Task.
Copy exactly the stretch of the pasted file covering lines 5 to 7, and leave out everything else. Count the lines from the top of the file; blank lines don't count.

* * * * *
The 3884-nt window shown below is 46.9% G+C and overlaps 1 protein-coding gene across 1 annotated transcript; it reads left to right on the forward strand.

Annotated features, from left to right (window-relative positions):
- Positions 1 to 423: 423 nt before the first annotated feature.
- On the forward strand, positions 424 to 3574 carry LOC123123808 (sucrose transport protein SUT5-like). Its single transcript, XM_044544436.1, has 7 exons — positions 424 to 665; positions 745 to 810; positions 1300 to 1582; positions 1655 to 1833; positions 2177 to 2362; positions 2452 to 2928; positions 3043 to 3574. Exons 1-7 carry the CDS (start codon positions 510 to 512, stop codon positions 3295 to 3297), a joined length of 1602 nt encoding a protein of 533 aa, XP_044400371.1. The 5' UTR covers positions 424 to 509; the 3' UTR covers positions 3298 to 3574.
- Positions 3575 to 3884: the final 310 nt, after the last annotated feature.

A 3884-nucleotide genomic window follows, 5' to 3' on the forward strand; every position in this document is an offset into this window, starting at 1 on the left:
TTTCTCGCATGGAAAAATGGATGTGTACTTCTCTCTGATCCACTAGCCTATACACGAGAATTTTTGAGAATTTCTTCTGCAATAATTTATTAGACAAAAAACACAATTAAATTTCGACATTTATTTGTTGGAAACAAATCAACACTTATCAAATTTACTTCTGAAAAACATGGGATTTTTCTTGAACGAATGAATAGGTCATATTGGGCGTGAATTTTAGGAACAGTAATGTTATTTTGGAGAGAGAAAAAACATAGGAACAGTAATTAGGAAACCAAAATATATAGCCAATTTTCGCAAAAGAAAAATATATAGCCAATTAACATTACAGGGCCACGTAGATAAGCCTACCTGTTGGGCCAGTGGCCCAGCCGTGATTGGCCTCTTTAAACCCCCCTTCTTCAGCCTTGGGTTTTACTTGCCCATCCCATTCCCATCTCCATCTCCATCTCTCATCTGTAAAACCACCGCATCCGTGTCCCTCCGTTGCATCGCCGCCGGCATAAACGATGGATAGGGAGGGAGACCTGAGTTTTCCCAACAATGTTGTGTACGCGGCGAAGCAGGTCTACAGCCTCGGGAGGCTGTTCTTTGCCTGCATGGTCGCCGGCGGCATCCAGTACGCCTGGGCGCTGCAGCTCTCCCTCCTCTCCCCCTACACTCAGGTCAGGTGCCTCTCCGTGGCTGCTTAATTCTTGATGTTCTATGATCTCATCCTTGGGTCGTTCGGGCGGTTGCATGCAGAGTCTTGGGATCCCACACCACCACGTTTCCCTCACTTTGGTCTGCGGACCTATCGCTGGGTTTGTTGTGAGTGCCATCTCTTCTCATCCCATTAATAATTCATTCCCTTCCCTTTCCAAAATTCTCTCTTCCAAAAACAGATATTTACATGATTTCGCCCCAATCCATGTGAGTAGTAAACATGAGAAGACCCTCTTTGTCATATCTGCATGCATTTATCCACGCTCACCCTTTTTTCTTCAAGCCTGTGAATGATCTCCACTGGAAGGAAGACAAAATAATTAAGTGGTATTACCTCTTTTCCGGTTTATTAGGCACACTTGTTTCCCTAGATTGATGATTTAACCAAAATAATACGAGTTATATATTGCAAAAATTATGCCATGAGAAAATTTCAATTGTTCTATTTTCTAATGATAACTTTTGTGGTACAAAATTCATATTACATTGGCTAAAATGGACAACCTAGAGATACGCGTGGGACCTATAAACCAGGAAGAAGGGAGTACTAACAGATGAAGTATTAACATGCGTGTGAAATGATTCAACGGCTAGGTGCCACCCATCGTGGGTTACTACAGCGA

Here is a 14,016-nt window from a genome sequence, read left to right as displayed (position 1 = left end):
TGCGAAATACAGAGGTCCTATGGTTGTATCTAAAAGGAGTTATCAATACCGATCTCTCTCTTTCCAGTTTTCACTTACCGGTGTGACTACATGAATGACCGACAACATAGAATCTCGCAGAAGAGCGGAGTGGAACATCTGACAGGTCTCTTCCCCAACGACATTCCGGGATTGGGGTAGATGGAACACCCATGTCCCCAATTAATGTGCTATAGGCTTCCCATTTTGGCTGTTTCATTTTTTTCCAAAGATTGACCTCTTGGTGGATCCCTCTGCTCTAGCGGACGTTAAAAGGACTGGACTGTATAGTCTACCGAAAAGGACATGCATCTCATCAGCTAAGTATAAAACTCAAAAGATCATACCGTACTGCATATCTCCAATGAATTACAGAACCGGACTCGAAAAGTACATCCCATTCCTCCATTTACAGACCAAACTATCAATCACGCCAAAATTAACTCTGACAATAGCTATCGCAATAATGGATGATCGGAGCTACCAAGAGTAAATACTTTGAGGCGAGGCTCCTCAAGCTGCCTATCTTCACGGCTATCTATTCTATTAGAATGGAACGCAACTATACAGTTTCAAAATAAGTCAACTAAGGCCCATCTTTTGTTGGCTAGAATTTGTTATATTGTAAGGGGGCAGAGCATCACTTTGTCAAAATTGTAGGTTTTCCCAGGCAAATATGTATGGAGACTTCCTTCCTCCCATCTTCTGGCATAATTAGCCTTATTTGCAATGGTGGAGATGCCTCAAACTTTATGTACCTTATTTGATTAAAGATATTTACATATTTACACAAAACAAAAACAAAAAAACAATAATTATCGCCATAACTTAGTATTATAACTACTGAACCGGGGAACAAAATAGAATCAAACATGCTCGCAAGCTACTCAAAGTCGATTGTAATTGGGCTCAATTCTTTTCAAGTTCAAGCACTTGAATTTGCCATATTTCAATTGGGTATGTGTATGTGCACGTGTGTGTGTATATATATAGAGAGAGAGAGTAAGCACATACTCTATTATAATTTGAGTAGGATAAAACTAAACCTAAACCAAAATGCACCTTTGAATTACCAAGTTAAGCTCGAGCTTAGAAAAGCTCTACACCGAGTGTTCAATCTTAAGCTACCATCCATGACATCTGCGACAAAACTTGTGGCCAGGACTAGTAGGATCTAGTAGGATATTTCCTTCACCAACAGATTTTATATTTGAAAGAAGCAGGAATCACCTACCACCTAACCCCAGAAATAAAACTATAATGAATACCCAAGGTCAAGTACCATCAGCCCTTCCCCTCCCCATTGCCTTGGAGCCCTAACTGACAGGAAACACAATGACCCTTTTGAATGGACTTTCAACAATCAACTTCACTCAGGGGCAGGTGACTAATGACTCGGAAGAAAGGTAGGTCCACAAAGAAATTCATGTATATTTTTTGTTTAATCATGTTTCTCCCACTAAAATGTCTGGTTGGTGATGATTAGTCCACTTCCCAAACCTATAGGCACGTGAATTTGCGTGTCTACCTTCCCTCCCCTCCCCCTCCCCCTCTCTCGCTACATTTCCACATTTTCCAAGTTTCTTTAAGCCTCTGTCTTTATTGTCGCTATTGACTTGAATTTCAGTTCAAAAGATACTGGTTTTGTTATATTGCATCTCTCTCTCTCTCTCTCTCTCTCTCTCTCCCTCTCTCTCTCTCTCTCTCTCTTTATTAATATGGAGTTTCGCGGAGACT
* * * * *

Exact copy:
- Positions 3575 to 3884: the final 310 nt, after the last annotated feature.

A 3884-nucleotide genomic window follows, 5' to 3' on the forward strand; every position in this document is an offset into this window, starting at 1 on the left:
TTTCTCGCATGGAAAAATGGATGTGTACTTCTCTCTGATCCACTAGCCTATACACGAGAATTTTTGAGAATTTCTTCTGCAATAATTTATTAGACAAAAAACACAATTAAATTTCGACATTTATTTGTTGGAAACAAATCAACACTTATCAAATTTACTTCTGAAAAACATGGGATTTTTCTTGAACGAATGAATAGGTCATATTGGGCGTGAATTTTAGGAACAGTAATGTTATTTTGGAGAGAGAAAAAACATAGGAACAGTAATTAGGAAACCAAAATATATAGCCAATTTTCGCAAAAGAAAAATATATAGCCAATTAACATTACAGGGCCACGTAGATAAGCCTACCTGTTGGGCCAGTGGCCCAGCCGTGATTGGCCTCTTTAAACCCCCCTTCTTCAGCCTTGGGTTTTACTTGCCCATCCCATTCCCATCTCCATCTCCATCTCTCATCTGTAAAACCACCGCATCCGTGTCCCTCCGTTGCATCGCCGCCGGCATAAACGATGGATAGGGAGGGAGACCTGAGTTTTCCCAACAATGTTGTGTACGCGGCGAAGCAGGTCTACAGCCTCGGGAGGCTGTTCTTTGCCTGCATGGTCGCCGGCGGCATCCAGTACGCCTGGGCGCTGCAGCTCTCCCTCCTCTCCCCCTACACTCAGGTCAGGTGCCTCTCCGTGGCTGCTTAATTCTTGATGTTCTATGATCTCATCCTTGGGTCGTTCGGGCGGTTGCATGCAGAGTCTTGGGATCCCACACCACCACGTTTCCCTCACTTTGGTCTGCGGACCTATCGCTGGGTTTGTTGTGAGTGCCATCTCTTCTCATCCCATTAATAATTCATTCCCTTCCCTTTCCAAAATTCTCTCTTCCAAAAACAGATATTTACATGATTTCGCCCCAATCCATGTGAGTAGTAAACATGAGAAGACCCTCTTTGTCATATCTGCATGCATTTATCCACGCTCACCCTTTTTTCTTCAAGCCTGTGAATGATCTCCACTGGAAGGAAGACAAAATAATTAAGTGGTATTACCTCTTTTCCGGTTTATTAGGCACACTTGTTTCCCTAGATTGATGATTTAACCAAAATAATACGAGTTATATATTGCAAAAATTATGCCATGAGAAAATTTCAATTGTTCTATTTTCTAATGATAACTTTTGTGGTACAAAATTCATATTACATTGGCTAAAATGGACAACCTAGAGATACGCGTGGGACCTATAAACCAGGAAGAAGGGAGTACTAACAGATGAAGTATTAACATGCGTGTGAAATGATTCAACGGCTAGGTGCCACCCATCGTGGGTTACTACAGCGA